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State of the art: coronary angiography

1. Department of Cardiology, Academic Medical Center, University of Amsterdam, Amsterdam, the Netherlands; 2. Department of Interventional Cardiology, Erasmus Medical Center, Rotterdam, the Netherlands; 3. Cardialysis BV, Rotterdam, the Netherlands; 4. The Lambe Institute for Translational Medicine and Curam, National University of Ireland Galway and Saolta University Healthcare Group, Galway, Ireland; 5. Department of Cardiology, Imperial College London, London, United Kingdom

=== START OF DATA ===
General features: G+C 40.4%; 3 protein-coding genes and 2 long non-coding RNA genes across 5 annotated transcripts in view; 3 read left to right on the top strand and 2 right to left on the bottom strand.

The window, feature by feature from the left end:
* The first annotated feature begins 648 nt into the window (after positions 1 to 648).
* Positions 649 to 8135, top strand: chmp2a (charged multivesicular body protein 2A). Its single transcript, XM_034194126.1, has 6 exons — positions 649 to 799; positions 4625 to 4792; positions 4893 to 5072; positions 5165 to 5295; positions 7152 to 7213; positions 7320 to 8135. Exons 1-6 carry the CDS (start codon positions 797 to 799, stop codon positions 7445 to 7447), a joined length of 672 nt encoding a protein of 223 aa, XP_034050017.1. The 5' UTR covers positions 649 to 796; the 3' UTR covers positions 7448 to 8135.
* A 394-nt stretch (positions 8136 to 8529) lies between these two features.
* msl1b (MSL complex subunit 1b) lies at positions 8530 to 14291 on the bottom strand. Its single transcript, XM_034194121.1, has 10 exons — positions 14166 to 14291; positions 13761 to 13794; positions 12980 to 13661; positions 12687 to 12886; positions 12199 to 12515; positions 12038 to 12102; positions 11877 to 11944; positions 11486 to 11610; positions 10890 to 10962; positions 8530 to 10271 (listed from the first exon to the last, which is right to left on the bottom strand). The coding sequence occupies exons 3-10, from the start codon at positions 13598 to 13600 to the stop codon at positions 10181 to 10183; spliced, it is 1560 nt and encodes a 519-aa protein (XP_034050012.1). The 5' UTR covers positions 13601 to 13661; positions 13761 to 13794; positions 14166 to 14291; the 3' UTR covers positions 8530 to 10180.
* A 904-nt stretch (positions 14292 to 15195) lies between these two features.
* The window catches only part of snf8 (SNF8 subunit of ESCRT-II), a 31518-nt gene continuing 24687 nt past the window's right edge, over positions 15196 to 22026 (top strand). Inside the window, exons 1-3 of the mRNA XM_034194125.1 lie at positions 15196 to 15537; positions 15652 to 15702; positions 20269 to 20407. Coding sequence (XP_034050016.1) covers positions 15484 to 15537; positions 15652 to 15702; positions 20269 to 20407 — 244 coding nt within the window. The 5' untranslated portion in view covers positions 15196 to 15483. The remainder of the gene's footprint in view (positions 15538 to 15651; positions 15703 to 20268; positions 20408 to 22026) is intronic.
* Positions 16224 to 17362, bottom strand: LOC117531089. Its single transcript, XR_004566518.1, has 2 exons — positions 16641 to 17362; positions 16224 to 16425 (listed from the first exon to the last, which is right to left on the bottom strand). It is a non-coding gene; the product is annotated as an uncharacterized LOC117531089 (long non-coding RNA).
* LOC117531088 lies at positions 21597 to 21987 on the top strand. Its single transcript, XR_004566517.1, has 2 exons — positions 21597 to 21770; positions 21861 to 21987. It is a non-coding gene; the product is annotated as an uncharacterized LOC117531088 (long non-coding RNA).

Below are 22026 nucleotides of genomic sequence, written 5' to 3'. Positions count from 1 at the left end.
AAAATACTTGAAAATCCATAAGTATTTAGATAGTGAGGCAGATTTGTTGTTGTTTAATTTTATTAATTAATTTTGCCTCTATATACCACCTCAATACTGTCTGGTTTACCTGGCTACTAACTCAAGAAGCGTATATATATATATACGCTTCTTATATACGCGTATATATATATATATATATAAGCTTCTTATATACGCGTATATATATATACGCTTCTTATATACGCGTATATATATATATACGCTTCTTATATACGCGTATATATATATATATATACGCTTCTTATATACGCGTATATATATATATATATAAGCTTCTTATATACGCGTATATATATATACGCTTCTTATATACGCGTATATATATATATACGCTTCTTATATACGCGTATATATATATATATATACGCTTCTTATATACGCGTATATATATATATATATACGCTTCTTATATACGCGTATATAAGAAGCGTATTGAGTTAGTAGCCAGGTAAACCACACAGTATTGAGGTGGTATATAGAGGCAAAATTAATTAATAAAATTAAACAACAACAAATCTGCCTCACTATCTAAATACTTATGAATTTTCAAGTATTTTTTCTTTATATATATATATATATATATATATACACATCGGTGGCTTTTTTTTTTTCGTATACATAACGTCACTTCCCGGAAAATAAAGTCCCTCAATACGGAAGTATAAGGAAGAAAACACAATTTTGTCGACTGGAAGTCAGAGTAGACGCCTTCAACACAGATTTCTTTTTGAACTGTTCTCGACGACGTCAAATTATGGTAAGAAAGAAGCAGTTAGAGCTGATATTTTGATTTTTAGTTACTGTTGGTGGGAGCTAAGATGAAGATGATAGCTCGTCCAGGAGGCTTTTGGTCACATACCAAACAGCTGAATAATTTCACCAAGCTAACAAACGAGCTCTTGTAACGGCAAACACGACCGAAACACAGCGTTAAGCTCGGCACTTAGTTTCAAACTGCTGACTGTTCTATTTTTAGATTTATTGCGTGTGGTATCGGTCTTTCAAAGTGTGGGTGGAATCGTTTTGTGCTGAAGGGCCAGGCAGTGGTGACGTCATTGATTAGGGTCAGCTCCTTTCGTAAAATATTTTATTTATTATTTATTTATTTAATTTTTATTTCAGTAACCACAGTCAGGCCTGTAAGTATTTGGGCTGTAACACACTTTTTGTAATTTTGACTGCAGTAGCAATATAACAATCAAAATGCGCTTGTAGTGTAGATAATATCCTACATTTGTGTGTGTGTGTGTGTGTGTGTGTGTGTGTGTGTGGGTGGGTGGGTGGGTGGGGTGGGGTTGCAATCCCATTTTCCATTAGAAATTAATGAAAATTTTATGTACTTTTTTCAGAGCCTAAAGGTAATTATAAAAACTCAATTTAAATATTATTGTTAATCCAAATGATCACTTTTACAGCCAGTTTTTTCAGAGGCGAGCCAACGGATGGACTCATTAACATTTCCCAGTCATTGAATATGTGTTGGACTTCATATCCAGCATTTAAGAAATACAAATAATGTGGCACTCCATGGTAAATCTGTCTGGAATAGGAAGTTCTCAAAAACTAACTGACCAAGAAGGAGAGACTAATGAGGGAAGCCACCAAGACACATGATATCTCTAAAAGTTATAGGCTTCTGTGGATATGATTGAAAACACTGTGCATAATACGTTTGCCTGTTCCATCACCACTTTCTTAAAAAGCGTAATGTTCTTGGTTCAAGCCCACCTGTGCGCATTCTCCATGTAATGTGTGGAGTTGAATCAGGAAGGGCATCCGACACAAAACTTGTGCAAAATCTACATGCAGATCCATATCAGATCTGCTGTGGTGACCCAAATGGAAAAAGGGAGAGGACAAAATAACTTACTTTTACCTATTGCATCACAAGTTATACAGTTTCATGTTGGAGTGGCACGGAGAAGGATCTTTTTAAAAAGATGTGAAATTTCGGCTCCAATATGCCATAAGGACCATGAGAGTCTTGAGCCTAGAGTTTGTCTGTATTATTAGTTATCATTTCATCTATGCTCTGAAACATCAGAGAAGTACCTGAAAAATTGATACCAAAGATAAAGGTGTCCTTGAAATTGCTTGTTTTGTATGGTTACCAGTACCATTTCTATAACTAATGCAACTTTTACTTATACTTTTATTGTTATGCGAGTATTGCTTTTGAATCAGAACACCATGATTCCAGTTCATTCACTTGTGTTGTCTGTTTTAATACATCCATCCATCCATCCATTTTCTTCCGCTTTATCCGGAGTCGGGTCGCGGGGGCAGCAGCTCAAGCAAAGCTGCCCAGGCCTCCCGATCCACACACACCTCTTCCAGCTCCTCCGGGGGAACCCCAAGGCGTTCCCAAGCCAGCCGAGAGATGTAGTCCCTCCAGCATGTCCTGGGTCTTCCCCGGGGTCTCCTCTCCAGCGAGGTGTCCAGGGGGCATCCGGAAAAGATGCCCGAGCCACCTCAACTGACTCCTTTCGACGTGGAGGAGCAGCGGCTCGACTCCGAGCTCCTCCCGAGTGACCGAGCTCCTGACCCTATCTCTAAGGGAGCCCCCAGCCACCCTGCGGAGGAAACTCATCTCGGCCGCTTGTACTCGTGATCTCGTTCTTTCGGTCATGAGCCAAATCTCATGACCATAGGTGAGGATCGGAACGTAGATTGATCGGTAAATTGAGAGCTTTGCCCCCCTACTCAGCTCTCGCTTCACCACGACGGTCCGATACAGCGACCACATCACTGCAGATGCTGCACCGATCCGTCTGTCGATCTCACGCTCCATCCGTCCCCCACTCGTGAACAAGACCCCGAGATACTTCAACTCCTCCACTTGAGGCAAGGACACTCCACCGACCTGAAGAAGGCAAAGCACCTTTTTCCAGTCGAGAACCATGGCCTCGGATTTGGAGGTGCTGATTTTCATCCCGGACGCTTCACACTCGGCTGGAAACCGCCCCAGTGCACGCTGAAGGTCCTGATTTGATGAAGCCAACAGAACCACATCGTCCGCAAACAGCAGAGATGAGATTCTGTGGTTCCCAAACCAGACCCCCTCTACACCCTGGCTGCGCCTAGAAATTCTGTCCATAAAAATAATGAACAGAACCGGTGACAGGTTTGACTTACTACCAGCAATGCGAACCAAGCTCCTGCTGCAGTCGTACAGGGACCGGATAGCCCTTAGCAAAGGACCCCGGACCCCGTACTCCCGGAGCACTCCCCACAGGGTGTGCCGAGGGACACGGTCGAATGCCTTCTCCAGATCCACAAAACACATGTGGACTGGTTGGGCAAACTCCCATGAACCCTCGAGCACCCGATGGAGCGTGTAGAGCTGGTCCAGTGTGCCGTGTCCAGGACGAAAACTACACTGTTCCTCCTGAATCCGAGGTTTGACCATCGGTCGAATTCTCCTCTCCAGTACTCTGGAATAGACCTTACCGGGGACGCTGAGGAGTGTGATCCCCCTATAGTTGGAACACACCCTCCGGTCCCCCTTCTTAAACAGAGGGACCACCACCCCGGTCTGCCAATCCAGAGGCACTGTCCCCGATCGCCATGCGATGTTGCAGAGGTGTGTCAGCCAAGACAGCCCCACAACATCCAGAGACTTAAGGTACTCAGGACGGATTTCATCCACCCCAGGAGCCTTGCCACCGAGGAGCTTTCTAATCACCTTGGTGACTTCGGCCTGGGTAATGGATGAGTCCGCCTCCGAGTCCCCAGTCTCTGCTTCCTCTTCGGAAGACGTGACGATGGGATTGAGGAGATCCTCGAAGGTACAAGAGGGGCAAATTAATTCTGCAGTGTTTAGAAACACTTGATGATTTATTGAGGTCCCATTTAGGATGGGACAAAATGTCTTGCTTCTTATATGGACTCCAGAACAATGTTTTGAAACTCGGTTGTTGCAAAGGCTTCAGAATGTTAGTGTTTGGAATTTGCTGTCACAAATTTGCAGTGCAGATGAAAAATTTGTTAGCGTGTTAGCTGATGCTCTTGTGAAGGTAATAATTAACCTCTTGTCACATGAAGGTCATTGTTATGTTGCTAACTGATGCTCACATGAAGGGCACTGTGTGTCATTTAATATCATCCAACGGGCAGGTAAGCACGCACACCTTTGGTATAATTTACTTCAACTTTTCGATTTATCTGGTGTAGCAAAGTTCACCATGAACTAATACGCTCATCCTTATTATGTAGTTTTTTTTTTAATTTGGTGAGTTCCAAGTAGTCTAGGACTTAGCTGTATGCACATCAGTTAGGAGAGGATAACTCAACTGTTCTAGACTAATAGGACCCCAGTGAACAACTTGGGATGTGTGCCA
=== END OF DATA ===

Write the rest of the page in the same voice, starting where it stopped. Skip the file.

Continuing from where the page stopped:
In the early days of coronary angiography, the precise quantification of luminal narrowing was challenging. The introduction of balloon angioplasty (percutaneous transluminal coronary angioplasty [PTCA]) by Andreas Gr├╝ntzig in 1977 was perhaps the greatest incentive to the development of quantitative coronary angiography (QCA). QCA has played a crucial role in evaluating interventional techniques and assessing the results of new technologies. With the advent of drug-eluting stents (DES), QCA metrics such as late lumen loss and diameter stenosis (restenosis) proved to be instrumental in assessing new technologies. Refinements in QCA with the advent of dedicated bifurcation analysis and three-dimensional (3D) QCA have broadened the application of QCA. Beyond angiographic metrics, new developments in the field of QCA have introduced the functional component in the assessment of coronary lesions. Angiography-derived fractional flow reserve (FFR) may be a good tool for diagnosing ischaemia-producing lesions in patients with non-complex coronary artery disease. Furthermore, the incremental functional information can be used to expand the traditional late lumen loss (LLL) and restenosis concepts.

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